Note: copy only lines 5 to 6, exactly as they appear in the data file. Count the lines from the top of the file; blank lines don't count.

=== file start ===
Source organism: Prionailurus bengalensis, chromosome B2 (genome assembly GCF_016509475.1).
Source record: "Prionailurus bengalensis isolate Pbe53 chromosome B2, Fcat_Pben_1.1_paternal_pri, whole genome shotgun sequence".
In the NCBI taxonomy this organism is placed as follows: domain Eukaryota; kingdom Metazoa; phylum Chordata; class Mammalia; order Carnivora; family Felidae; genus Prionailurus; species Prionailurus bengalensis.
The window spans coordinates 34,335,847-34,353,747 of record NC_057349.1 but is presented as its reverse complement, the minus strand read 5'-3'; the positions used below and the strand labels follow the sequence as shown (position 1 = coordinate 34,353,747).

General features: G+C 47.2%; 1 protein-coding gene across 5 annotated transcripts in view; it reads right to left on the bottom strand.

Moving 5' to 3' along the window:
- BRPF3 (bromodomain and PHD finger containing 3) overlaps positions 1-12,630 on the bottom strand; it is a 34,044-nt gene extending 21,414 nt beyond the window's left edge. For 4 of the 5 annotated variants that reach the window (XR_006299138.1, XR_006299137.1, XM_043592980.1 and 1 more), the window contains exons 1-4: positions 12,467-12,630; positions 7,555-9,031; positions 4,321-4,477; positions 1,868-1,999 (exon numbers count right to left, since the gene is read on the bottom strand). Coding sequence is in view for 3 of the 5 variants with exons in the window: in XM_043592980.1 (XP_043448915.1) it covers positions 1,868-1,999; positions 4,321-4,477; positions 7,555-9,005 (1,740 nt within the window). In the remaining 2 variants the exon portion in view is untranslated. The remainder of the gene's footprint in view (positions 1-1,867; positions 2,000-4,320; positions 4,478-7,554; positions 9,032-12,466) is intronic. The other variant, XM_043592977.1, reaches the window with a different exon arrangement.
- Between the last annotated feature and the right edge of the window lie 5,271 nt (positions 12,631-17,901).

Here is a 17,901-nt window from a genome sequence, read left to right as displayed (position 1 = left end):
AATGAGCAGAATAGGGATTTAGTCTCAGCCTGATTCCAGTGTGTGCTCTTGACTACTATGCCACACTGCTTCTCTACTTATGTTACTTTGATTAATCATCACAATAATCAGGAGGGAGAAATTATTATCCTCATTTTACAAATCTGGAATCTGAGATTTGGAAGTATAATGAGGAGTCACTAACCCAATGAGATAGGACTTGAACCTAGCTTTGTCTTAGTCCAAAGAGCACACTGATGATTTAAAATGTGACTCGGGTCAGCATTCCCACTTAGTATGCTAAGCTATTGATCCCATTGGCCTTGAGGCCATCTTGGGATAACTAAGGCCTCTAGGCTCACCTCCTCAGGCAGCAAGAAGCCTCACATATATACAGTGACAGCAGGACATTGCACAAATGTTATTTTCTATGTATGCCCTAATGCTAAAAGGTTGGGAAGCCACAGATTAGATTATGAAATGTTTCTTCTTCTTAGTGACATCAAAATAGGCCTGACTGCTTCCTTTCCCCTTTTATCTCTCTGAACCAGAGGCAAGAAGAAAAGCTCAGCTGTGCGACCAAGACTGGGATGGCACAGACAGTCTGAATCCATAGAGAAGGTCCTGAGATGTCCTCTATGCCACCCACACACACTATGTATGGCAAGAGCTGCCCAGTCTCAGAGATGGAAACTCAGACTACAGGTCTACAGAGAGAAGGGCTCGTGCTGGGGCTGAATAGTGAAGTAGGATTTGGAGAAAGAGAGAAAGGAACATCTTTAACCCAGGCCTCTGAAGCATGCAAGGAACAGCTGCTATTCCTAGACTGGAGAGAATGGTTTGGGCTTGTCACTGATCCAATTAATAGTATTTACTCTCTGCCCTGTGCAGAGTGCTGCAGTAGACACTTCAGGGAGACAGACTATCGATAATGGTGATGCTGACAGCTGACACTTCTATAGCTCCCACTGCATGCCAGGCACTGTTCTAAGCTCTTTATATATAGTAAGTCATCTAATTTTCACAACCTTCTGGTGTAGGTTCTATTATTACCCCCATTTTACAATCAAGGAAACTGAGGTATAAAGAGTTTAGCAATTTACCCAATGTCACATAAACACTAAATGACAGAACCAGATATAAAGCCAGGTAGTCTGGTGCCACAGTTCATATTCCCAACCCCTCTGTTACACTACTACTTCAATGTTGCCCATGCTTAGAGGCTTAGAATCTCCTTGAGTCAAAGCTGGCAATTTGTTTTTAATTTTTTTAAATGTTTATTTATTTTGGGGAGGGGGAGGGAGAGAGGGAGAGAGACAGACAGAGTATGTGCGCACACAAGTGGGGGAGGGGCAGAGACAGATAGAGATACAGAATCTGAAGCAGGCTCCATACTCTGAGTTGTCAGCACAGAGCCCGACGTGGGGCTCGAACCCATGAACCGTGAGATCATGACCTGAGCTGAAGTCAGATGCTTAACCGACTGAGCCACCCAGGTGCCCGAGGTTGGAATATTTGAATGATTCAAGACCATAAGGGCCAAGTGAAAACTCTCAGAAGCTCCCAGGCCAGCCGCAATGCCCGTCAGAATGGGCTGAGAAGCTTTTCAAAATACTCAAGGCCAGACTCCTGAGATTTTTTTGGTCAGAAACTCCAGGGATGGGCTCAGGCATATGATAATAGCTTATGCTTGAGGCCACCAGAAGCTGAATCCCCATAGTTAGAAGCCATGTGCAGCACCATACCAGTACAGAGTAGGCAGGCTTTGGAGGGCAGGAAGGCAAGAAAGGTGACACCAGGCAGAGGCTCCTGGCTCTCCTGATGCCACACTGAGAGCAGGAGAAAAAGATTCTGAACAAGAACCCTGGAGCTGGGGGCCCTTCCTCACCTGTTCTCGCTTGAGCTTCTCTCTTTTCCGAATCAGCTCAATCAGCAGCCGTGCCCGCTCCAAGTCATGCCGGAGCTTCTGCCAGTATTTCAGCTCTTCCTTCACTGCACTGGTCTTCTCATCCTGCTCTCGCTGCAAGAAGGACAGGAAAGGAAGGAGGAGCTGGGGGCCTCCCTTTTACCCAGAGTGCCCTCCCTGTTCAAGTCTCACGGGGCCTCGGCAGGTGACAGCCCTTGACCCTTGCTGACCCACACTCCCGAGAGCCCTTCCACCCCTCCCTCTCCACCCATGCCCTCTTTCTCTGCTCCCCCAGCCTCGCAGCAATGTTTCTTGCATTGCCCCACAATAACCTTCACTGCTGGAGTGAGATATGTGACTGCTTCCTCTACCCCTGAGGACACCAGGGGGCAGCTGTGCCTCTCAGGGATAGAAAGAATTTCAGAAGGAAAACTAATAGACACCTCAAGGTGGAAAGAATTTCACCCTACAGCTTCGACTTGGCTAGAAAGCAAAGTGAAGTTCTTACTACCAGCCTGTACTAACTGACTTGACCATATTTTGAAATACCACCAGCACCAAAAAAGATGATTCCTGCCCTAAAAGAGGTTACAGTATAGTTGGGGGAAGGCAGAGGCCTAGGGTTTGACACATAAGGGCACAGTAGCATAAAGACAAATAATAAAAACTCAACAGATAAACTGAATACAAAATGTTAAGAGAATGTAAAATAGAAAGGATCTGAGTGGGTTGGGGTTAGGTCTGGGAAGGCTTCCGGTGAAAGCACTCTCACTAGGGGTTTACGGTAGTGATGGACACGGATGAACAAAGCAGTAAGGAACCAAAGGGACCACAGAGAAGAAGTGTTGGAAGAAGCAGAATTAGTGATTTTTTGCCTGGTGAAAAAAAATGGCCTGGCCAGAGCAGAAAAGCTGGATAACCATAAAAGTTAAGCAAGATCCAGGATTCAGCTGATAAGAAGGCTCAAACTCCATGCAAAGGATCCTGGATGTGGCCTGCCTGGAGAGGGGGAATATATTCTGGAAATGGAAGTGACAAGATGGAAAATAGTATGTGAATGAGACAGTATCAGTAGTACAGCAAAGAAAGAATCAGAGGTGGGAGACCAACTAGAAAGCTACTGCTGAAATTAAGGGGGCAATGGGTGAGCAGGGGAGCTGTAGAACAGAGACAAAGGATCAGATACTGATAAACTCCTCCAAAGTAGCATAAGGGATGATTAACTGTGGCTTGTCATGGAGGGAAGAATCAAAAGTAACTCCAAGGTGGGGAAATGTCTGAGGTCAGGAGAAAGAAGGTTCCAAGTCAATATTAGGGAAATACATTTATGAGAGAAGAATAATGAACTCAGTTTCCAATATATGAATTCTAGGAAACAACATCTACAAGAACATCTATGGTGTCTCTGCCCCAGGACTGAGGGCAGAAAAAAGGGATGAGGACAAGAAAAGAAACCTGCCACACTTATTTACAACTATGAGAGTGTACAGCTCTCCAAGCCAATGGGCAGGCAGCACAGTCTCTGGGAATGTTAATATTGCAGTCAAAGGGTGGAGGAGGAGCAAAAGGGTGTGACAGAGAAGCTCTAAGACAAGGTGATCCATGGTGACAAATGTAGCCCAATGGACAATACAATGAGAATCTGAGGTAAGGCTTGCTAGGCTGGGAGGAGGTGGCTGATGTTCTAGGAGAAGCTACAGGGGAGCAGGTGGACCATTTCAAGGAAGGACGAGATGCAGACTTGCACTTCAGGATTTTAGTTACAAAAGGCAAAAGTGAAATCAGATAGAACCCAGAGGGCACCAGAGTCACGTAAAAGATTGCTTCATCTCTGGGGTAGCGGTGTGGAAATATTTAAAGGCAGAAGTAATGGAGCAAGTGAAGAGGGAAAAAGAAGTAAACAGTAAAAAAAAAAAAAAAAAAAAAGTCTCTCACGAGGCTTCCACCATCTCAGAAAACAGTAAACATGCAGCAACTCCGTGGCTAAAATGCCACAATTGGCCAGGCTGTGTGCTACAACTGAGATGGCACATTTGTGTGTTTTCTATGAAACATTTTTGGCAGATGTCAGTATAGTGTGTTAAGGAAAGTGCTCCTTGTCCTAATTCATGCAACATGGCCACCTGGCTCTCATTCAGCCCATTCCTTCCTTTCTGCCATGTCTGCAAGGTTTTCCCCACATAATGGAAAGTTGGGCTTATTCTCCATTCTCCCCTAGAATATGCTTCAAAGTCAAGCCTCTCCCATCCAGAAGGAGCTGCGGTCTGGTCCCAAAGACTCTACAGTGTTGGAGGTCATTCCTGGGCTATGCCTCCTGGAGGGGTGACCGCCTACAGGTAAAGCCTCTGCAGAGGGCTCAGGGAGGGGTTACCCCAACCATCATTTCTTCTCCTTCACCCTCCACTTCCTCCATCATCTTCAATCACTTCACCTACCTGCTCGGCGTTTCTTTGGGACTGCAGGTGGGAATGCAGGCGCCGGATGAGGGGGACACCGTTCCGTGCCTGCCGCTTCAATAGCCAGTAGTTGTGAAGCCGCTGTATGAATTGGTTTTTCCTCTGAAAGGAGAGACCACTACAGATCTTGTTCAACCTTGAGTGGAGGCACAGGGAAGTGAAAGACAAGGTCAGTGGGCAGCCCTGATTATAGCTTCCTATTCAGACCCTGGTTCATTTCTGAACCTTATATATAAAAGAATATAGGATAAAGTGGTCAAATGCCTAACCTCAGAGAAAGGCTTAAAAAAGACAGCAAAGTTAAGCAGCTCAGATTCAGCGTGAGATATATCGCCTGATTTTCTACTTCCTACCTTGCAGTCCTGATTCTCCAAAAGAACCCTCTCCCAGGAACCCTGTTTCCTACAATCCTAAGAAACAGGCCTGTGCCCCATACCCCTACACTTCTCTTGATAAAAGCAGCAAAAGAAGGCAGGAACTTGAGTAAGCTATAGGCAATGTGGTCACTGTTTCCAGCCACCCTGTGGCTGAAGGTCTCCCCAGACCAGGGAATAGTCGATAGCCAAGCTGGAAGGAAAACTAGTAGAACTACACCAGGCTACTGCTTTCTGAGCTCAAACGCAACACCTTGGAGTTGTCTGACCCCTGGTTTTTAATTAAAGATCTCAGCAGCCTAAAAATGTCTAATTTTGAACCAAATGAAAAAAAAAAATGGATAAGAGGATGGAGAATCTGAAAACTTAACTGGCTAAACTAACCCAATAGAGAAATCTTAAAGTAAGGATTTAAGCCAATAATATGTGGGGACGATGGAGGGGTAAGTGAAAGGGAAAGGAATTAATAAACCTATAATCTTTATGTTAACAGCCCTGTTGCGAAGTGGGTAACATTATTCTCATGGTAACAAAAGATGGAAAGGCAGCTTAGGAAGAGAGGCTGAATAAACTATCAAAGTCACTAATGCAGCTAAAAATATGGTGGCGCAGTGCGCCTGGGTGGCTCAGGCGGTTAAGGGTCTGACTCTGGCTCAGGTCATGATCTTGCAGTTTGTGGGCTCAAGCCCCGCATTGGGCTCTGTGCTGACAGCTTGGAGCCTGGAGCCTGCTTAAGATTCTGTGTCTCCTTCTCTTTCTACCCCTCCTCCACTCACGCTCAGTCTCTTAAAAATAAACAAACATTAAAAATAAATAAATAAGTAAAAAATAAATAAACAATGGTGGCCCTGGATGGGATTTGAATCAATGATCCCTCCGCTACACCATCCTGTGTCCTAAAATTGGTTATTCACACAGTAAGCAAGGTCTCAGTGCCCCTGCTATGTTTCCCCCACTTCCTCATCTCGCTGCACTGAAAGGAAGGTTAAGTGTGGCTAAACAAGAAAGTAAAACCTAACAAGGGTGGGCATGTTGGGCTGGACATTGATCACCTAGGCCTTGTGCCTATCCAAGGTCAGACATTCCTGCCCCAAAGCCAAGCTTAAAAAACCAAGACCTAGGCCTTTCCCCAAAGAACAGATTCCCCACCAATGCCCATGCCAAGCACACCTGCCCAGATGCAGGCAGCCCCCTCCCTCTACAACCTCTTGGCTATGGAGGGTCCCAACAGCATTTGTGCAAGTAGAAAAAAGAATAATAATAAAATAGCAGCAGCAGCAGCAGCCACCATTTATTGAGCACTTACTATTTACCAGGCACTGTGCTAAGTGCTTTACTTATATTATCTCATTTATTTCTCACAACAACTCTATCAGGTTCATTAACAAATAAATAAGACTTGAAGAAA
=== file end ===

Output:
General features: G+C 47.2%; 1 protein-coding gene across 5 annotated transcripts in view; it reads right to left on the bottom strand.

Moving 5' to 3' along the window: